Cherish the child marching to the beat of a different drummer... Day 27

If I were asked to define Jeremy’s first six years as stated by teachers, I would say that he was searching for his drummer.

Just before age three, Jeremy spent three mornings a week at Farm School. Remember, I was a first time mom, so I researched preschools as though my boy’s future depended upon it. He was a child of the 70’s and his father and I were certainly children of the 60’s, therefore an open, free environment would be ideal. No boundaries, no structure, no-no, do not fence-in our child.

Farm School provided an open learning environment. Animals were an important part of the developing child’s world as was the opportunity for the children to express their individuality.

“Mrs. Light… Jeremy likes to climb into the rabbit cages.”

“Oh… really? The rabbit cages? To be with the rabbits… O.K…. what does that mean?”

“Well, he shouldn’t climb into the rabbit hutch but he wanted to be with the rabbits.”

Oh… ummmmm… O.K., is that O.K.?”

“Well, we just want you to know that we found him sitting among the rabbits…” Her voice trailed off because she really didn’t know what to say. Jeremy wasn’t hurting the rabbits, just sitting in a rabbit hutch. I could just picture him sitting cross-legged, surrounded by bunnies. At the time I had an anxiety attack, but now it makes me laugh.

“Well, I’ll talk to him.” I said, not having a clue as to what this meant. Now, after having five children I would say, “So, he’d rather be with the animals? So… what’s the problem?” If I only knew then what I know now.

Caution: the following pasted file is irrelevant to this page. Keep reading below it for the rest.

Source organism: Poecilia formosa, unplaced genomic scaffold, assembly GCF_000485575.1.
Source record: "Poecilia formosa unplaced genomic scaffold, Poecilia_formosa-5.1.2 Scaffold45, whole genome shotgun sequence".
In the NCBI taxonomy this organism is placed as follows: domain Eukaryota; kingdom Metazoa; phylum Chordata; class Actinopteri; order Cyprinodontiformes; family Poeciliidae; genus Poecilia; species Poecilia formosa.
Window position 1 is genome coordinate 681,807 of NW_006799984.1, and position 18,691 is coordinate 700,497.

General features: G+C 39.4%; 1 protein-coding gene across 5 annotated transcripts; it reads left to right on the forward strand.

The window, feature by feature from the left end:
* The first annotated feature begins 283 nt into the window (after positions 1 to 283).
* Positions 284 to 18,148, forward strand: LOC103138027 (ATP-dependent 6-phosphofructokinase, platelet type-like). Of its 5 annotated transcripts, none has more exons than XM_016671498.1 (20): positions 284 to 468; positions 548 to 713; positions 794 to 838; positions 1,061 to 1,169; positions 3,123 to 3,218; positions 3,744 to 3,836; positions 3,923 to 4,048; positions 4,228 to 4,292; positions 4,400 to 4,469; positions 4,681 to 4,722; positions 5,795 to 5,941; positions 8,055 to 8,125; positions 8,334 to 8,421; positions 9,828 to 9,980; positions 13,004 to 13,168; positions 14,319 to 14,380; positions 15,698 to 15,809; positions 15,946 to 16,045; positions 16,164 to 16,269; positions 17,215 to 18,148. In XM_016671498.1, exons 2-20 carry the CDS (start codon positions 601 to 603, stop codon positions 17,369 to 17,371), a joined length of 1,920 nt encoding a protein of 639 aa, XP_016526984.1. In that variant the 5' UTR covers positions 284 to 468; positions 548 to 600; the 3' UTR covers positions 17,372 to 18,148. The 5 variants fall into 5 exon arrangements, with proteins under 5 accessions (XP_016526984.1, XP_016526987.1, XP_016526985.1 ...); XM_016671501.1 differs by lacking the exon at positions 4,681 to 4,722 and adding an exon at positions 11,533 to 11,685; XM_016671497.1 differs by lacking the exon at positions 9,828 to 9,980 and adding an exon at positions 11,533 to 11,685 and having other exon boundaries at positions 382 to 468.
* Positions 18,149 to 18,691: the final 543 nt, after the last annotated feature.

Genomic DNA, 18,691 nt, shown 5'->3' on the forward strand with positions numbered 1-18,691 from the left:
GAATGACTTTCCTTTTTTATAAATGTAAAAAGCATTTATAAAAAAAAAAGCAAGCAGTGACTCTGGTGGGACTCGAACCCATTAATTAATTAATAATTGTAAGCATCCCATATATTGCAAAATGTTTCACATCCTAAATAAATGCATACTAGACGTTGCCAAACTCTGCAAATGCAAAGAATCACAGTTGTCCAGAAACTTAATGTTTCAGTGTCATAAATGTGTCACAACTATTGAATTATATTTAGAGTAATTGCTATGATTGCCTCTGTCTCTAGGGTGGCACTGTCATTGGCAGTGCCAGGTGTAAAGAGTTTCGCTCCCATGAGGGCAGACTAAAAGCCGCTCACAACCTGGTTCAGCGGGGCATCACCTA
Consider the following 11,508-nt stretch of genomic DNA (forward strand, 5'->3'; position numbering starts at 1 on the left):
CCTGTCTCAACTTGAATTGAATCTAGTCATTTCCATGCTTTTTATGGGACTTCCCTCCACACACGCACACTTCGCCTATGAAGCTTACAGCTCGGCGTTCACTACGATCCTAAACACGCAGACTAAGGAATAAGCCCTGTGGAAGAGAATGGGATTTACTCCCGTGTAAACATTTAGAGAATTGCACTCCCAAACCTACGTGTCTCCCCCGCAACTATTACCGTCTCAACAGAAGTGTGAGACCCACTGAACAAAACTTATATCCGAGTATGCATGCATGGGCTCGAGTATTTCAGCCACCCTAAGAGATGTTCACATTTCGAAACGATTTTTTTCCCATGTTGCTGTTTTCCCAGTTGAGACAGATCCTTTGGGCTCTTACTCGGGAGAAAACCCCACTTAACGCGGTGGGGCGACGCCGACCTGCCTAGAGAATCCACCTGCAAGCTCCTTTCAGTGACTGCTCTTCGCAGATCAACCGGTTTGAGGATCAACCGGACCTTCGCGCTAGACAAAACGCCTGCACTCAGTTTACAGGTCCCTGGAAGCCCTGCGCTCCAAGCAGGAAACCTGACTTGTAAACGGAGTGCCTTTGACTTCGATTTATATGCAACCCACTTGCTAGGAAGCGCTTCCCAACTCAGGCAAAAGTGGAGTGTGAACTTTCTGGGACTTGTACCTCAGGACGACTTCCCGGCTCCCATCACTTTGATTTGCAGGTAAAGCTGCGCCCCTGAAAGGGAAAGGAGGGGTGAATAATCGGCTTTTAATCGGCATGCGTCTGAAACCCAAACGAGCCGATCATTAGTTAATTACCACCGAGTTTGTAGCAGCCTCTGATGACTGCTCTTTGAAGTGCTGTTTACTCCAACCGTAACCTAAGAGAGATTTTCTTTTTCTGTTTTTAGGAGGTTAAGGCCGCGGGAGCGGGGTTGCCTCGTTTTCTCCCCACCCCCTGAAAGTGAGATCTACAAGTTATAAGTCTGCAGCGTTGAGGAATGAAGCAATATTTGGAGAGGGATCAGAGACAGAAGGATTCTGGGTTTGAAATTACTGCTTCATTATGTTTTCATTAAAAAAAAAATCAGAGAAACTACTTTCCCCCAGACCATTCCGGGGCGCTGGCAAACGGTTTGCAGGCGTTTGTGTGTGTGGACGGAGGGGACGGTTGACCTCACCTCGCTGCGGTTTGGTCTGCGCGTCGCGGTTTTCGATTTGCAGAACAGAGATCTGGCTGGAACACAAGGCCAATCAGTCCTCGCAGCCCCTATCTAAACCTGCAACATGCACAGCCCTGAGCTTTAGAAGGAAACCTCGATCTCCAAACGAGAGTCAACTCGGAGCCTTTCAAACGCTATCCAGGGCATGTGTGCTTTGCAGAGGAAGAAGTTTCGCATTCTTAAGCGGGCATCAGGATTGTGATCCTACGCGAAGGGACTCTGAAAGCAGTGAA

“Jeremy, why were you in the rabbit cage?”

“I wanted to be with the rabbits.”

“Oh… well, the school doesn’t want you to be where they can’t see you, so don’t do it again.”


New moms take note… do not allow anyone to make a big deal out of situations such as this. Children are creative, curious and inspired by who knows what. Think of their individuality as a gift and move on.

This was only the beginning of Jeremy’s expedition into following his drummer. The mind was always busy which led to activities that didn’t exactly thrill the teachers trying to wrangle him. Emotionally, he was just a little boy, but the mind worked overtime and needed constant stimulation to keep Jeremy within the boundaries of traditional education.

These are only the early years, my friend. Jeremy is now 31 with a rich and full portfolio, and I am proud to say that I was there to witness the super nova of his development.

The day I stood in the grocery store line when Jeremy was three and he informed an elderly woman of her anatomical parts as compared to his… well… I knew it was not going to be smooth sailing through his childhood.

I think that I would like to sit with the rabbits.

I never forget to laugh.

© Cassie French Ferguson, 2009, Autism Funhouse and Unauthorized use and/or duplication of this material without express and written permission from this blog’s author and/or owner is strictly prohibited. Excerpts and links may be used, provided that full and clear credit is given to Cassie French Ferguson, Autism Funhouse and, with appropriate and specific direction to the original content.